COVID-19 blindsided Air Canada (TSX:AC) and airline companies around the world. Passenger travel virtually screeched to a halt, as countries had to close borders and implement travel restrictions to prevent coronavirus spread. Canada’s flag carrier enjoyed 27 consecutive quarters of profits before Q1 2020.
Air Canada did not receive federal government’s support until April 2021. Since March 2020, the airline has been bleeding cash and barely surviving from the ordeal. Bankruptcy looms large, reminiscent of 2003 when it filed for bankruptcy protection.
The federal government and Air Canada took a while to reach an agreement on a relief package. On April 12, 2021, Finance Minister Chrystia Freeland and Transport Minister Omar Alghabra announced financial support worth $5.9 billion. However, the news didn’t boost the stock. Instead of climbing, the price slid to $26.88.
As of April 30, 2021, the share price is down to $24.77 but has gained 8.78% year to date. In mid-January 2020, it was still trading at $52 per share before it tanked drastically. The rock-bottom price of Air Canada shares was $12.15 on March 20, 2020.
Many investors picked up the stock hoping for a rebound. Had you invested $10,000 then, your money would be worth $20,386.83 today, or a gain of 103.9%. Following the long-delayed lifeline, market analysts forecast the price to climb 41.3% to $35 in the next 12 months.
However, the forecast seems overly ambitious as Air Canada can’t take off yet because of the surge in the more virulent COVID variants. The country’s largest carrier had to extend the suspensions of sun-destinations flights through the end of May 2021.
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The deal with Air Canada had strings attached, including the payment of customer refunds and equity stake by the federal government in the airline. Lucie Guillemette, Air Canada’s executive vice-president and chief commercial officer, said, “Air Canada will be offering refunds to all eligible customers, whether they cancelled their ticket or if their flight was cancelled by the airline.” Affected customers have until June 12, 2021, to request a refund online.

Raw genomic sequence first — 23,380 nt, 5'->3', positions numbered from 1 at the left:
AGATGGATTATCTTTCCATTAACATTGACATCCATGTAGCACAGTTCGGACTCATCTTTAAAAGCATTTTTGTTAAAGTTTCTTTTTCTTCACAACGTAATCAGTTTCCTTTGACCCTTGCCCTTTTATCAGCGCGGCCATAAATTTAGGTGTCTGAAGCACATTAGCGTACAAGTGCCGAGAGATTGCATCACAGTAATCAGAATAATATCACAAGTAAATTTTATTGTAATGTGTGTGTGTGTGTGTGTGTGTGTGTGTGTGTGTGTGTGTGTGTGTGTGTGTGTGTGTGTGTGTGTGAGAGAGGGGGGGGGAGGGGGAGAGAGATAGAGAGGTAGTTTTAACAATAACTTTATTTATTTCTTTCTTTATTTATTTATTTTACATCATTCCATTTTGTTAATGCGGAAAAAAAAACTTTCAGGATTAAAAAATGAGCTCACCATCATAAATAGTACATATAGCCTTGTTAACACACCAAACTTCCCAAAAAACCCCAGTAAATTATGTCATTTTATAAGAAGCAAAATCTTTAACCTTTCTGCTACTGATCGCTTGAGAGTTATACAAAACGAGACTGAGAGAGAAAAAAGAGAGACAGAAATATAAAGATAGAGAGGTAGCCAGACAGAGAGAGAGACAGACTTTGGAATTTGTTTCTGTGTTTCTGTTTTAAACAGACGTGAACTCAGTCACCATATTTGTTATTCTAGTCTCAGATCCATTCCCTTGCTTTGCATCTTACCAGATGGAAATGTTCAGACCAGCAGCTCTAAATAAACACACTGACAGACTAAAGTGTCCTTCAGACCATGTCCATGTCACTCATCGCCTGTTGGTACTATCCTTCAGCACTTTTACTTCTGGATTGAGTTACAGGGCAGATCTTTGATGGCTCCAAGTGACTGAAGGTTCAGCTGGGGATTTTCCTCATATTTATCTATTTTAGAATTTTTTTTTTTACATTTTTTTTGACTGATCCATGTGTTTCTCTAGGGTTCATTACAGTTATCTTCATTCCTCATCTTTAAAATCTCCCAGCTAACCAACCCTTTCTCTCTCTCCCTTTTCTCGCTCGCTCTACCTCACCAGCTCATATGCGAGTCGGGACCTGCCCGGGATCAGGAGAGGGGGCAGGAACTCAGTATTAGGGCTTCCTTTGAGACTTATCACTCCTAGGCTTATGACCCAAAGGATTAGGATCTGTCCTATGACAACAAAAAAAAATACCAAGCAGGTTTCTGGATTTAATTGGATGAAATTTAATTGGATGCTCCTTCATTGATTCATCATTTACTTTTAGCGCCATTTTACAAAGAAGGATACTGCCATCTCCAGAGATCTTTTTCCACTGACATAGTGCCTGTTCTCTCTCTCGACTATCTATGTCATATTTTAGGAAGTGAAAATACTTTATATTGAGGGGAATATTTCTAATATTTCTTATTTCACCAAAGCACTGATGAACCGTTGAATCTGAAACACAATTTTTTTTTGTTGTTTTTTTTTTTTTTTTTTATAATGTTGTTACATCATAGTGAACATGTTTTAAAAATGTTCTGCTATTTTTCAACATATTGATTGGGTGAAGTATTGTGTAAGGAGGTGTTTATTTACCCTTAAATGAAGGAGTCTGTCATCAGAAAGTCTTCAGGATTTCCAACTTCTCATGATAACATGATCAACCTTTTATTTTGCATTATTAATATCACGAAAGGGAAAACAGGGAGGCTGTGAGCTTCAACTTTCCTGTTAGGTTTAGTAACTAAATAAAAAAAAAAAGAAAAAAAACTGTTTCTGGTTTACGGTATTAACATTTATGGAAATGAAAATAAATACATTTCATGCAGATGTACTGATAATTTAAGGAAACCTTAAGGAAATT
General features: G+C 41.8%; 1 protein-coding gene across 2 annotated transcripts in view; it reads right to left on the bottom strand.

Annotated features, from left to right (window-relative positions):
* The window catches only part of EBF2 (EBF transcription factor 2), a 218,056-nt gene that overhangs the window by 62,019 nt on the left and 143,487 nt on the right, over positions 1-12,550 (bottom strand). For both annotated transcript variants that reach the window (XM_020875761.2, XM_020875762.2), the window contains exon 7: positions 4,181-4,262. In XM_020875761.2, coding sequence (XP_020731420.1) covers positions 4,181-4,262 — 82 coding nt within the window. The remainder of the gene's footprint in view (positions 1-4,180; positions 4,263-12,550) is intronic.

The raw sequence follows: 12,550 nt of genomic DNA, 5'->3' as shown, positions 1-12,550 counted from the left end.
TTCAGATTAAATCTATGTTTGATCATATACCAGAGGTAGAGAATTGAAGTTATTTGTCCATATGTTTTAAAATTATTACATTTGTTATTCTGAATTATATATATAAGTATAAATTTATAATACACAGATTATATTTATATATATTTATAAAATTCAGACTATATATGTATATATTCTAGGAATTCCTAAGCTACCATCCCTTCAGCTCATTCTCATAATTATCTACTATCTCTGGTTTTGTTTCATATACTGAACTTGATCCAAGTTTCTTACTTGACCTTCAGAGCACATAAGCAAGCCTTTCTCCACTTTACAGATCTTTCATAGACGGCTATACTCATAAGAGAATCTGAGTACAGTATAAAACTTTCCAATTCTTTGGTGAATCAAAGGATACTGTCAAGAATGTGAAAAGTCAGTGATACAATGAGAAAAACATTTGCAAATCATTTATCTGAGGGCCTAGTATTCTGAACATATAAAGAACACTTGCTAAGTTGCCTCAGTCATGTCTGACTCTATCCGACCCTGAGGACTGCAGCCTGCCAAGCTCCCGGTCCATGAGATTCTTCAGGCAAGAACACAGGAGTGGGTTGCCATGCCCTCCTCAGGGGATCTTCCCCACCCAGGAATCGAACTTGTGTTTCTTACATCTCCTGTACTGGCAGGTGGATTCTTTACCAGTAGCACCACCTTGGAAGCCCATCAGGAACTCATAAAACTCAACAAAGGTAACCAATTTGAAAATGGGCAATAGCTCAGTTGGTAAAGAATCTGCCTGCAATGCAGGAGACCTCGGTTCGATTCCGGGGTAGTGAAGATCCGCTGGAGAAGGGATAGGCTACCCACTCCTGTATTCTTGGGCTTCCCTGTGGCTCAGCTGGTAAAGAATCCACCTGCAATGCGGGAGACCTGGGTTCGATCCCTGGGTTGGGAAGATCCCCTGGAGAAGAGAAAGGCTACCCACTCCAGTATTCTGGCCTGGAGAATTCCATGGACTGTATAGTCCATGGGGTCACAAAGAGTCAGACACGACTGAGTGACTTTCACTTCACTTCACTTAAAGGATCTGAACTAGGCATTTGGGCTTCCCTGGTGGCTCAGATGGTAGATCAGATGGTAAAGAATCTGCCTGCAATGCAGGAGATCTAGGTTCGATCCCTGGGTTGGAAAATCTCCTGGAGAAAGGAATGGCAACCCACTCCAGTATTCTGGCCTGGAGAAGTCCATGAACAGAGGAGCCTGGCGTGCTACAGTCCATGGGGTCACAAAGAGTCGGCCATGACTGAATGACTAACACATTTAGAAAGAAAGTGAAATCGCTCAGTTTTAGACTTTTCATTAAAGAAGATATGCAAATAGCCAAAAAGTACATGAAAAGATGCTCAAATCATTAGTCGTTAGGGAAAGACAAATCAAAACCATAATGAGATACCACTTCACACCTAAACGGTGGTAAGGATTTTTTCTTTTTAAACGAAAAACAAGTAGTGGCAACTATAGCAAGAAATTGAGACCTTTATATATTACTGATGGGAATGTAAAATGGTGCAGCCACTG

Besides customer refunds, there’s a cap on the compensation of company executives (up to $1 million per year only). Likewise, share buybacks and dividend payments to shareholders are suspended during the loan period. More importantly, Air Canada must maintain its workforce at current levels, respect collective bargaining agreements, and protect workers’ pensions.
Currently, there are 14,859 active employees. If you’ll recall, in 2020, Air Canada let go or reduced its staff by more than 20,000. The figure was more than 50% of the total workforce before the global pandemic. The deal with Transat AT fell through, as Air Canada shelved the acquisition altogether.
If you think sunny days are ahead for Air Canada, don’t be too optimistic. Dark skies are on the horizon, as passenger travel demand isn’t likely to return to pre-pandemic levels anytime soon. In Q4 2020 alone, the airline lost $1.16 billion.
The best Air Canada can do for now is the immediate resolution of customer refunds of non-refundable tickets. Unfortunately, there won’t be a semblance of business still. The healthcare system is under threat due to the rising new cases of COVID-19. Canada must bend the curve soon.
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This article represents the opinion of the writer, who may disagree with the “official” recommendation position of a Motley Fool premium service or advisor. We’re Motley! Questioning an investing thesis — even one of our own — helps us all think critically about investing and make decisions that help us become smarter, happier, and richer, so we sometimes publish articles that may not be in line with recommendations, rankings or other content.
Fool contributor Christopher Liew has no position in any of the stocks mentioned.